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The ABC Of LGBTQIAP+

The ABC Of LGBTQIAP+

by Anjali Mishra on April 01, 2021  in Culture

Yes, we have learned our ABCs back in kindergarten. However, for many people there is still a series of letters that may seem unfamiliar to them. And so, it is high time to demystify the LGBTQIAP+ acronym for all. After all, we are all for some basic lessons that help us become more aware of and inclusive about individual people and their identities, right?

L is for Lesbian

Lesbian refers to a woman who is primarily emotionally or sexually attracted to other women. The term woman here refers to an individual’s gender identity rather than their biology. Non-binary individuals may also identify as lesbian.

G is for Gay

Gay specifically refers to a man who is primarily emotionally or sexually attracted to other men. Again, the term man refers to an individual’s gender identity rather than their biology. However, gay as an umbrella term is commonly used by individuals of all genders to refer to same-gender emotional and sexual attraction.

B is for Bisexual

The shortened term bi can refer to the terms bisexual, biromantic or both. The term bisexual refers to an individual of any gender identity who experiences sexual attraction to people regardless of their gender.

B is also for Biromantic

Biromantic refers to an individual who experiences romantic attraction to individuals of all genders.

T is for Trans*

Specifically with the asterisk, trans* refers to all gender identities other than gender assigned at birth (cisgender). This includes non-binary, genderqueer and gender non-conforming individuals. Without the asterisk, trans is often used to describe individuals whose external gender expression and internal gender identity does not match their gender assigned at birth. Trans* does not refer to any biological procedures.

Q is for Queer

Queer remains a controversial term with regard to the LGBTQIA+ community. The term has historically been used as a slur, and individuals still find the term offensive. Other individuals, however, have reclaimed the term queer as a rejection of gender and sexual orientation labels.

Q is also for Questioning

Questioning refers to an individual still seeking a gender identity or gender expression or sexual orientation that feels accurate to their experience.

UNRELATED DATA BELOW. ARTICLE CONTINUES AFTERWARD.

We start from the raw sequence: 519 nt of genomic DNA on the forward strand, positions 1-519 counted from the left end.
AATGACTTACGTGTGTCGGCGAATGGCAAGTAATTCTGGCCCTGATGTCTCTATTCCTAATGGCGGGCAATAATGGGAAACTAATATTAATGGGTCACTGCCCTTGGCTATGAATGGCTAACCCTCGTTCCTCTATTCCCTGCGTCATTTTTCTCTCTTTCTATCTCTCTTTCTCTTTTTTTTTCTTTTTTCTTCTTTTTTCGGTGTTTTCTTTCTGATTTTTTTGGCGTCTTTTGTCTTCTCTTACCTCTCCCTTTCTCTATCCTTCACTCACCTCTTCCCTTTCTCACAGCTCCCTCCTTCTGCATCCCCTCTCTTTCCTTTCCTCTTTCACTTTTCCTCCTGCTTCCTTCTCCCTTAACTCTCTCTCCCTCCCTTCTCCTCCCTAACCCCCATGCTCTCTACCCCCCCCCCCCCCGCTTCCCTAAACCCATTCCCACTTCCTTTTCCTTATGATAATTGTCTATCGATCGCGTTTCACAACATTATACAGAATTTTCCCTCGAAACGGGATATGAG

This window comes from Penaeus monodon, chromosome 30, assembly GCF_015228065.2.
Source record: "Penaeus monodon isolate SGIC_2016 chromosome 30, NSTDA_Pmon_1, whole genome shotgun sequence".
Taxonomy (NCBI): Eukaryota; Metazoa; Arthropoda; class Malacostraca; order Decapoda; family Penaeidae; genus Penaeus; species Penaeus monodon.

I is for Intersex

Intersex refers to someone born with both male and female biological characteristics. Intersex may also refer to a variance in chromosome and hormone levels. The term does not refer to any form of gender identity or expression.

A is for Asexual

Asexual, or ace, refers to an individual who experiences little to no sexual attraction. This does not mean that an asexual person does not desire a relationship or will not participate in sexual behavior. An asexual individual also may or may not still experience emotional or romantic attraction to individuals of the same or different genders.

A is also for Aromantic

Aromantic, or aro, refers to an individual who experiences little to no romantic attraction. An aromantic individual may or may not still experience sexual attraction to individuals of the same or different genders.

A is also for Ally

An ally is an individual who may identify as cisgender and straight but still supports and advocates for members of the LGBTQIA+ community.

P is for Pansexual

Similar in definition to bisexual, the term pansexual, or pan, may be preferred by individuals who can feel sexually attracted to any person. The term pansexual rejects the gender binary, emphasizing the spectrum nature of gender expression.

P is also for Panromantic

Panromantic refers to an individual who experiences romantic attraction to individuals of all genders. Again, the pan- instead of bi- prefix emphasizes a spectrum rather than binary of gender expression. This term may be preferred by some to biromantic.

+ is for the limitless spectrum

The “plus” at the end of LGBTQIAP+ represents the other identities not included in the commonly-used acronym, regardless if there are commonly agreed upon words to describe them.

P.S. These are the standard explanations but are in no way all-inclusive, and people are always free to choose to identify what they feel most comfortable with.

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